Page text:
BACKGROUND OF THE INVENTION
The present invention relates generally to test system reliability monitoring, and more particularly to systems and methods for application specific event log management.
Modern semiconductor manufacturing facilities utilize Automated Test Equipment (ATE) for testing integrated circuit devices. ATE allows automated testing of integrated circuits and is therefore of paramount importance for achieving reliable high volume manufacturing of such devices. ATE may be linked to a wafer prober to test semiconductor wafers prior to dicing and packaging into individual integrated circuit devices. ATE may also be linked to a device handler to test packaged devices. The combination of ATE with a wafer prober and/or device handler is often referred to as a test cell.
The test cell is the cornerstone in the implementation of a semiconductor manufacturer's test strategy for a manufacturing facility. During high volume integrated circuit manufacturing, the failure of a test cell can lead to loss of significant revenue if not addressed expediently. Of course, it is always preferable and more cost effective to actively prevent test cell failures prior to their occurrence rather than to diagnose and repair the test cell after a failure occurs.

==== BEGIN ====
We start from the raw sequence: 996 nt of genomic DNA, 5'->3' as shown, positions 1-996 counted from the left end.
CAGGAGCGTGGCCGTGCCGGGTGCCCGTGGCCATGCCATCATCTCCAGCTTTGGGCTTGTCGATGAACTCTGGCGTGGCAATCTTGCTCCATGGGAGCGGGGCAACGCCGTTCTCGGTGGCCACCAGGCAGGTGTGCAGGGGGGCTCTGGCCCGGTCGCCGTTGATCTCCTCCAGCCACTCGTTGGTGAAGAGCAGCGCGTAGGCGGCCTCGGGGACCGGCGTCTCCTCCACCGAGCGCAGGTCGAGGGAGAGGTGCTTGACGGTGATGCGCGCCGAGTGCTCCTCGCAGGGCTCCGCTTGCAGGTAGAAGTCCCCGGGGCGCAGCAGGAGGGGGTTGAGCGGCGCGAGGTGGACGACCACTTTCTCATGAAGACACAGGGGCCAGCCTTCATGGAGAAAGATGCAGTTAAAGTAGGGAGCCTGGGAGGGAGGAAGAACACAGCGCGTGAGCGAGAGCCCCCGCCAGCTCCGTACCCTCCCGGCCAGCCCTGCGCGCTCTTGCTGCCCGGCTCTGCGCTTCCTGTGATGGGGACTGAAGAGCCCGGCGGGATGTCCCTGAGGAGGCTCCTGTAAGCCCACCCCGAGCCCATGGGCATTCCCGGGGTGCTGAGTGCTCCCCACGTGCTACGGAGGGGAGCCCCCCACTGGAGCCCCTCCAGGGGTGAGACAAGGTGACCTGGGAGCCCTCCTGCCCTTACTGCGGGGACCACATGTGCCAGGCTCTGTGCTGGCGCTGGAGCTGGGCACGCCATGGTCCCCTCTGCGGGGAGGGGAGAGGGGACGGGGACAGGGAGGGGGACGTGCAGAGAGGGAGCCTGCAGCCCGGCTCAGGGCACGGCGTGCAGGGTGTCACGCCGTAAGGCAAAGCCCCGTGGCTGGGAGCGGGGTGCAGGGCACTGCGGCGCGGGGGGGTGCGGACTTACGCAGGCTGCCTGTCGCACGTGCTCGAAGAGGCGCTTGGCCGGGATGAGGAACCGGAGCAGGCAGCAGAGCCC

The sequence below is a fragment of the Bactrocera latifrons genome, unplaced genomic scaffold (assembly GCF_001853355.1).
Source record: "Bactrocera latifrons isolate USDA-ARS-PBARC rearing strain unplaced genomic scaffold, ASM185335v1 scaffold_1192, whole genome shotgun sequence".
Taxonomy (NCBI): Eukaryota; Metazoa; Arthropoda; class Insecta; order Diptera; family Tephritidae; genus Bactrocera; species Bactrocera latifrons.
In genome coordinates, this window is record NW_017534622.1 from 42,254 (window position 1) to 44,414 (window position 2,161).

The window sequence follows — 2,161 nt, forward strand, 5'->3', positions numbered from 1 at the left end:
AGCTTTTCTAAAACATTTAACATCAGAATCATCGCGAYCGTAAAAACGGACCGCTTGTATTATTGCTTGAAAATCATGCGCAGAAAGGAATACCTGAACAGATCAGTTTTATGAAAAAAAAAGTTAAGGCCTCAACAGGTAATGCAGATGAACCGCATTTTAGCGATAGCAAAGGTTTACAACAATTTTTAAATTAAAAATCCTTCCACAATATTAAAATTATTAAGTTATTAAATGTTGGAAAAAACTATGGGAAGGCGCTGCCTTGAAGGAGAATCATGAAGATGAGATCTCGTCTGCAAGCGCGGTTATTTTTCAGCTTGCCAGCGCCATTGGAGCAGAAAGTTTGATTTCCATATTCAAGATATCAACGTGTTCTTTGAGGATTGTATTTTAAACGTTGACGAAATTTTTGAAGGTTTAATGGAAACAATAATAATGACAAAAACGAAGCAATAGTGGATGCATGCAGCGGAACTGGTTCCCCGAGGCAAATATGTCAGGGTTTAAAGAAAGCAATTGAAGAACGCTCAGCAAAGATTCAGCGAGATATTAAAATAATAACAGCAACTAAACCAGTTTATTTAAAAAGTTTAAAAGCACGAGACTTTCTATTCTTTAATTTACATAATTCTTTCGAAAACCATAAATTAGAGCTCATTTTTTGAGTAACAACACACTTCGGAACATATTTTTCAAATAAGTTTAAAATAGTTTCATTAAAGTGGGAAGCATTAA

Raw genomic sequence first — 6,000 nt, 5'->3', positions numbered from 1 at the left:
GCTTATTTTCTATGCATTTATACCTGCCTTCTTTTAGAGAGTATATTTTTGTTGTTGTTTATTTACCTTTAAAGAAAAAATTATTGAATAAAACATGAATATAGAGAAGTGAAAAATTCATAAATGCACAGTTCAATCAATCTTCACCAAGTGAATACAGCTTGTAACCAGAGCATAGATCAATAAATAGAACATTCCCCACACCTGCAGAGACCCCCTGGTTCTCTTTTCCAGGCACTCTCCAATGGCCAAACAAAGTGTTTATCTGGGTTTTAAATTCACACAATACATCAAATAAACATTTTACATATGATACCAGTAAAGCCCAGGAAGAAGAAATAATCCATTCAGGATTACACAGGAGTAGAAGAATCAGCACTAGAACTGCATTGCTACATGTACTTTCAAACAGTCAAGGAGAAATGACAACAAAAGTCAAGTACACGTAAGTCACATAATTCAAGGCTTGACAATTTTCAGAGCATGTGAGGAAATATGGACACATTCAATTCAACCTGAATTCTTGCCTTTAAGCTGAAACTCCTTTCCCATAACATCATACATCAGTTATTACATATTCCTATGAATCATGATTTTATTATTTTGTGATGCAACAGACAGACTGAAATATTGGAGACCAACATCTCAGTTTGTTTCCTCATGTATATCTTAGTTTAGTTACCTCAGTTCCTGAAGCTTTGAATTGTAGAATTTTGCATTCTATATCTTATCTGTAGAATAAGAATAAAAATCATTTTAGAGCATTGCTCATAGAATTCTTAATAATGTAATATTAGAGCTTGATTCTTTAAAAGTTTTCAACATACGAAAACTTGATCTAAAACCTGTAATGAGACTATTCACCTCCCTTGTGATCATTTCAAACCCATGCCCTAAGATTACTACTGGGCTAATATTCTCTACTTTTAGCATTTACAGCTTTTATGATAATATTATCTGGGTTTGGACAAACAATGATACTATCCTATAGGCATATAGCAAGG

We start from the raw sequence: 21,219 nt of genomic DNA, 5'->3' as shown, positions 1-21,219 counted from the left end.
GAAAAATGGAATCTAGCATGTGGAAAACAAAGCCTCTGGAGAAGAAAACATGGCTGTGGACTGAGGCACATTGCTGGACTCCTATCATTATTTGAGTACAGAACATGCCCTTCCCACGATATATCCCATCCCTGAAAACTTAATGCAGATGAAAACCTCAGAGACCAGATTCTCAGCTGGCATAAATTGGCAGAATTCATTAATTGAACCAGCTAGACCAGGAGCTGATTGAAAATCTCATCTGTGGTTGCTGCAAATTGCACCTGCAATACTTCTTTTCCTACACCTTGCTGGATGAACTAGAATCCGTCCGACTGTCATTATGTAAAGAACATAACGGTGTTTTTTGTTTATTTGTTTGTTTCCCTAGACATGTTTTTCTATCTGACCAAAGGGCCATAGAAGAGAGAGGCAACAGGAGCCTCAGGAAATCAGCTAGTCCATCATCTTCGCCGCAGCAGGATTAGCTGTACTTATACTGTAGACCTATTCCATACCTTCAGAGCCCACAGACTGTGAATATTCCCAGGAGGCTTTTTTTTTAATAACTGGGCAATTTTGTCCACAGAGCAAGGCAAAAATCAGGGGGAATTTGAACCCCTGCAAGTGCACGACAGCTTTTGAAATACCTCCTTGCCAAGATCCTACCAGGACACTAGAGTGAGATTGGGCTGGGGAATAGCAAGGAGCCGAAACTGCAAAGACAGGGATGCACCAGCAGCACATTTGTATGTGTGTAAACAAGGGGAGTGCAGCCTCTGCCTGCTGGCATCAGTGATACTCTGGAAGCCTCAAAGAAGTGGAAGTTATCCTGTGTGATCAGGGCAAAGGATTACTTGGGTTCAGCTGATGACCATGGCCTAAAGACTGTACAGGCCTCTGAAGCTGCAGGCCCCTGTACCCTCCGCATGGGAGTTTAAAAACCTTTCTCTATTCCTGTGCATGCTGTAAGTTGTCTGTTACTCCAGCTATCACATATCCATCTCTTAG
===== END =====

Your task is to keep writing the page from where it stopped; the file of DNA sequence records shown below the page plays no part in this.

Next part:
Therefore, system reliability monitoring, prediction and improvement based on measured data acquired in the target test cell(s) is of great interest to semiconductor manufacturers.
One of the difficulties with monitoring reliability of a distributed fleet of test cells is the process of gathering the information. Currently, most acquisition of data relating to the reliability of a test cell is manual, taking the form of a technician observing the test cell behavior, recording specific results, and centralizing the data in a manner that can be easily summarized for a floor manager. This process is inefficient, and can lead to incomplete or error-prone data.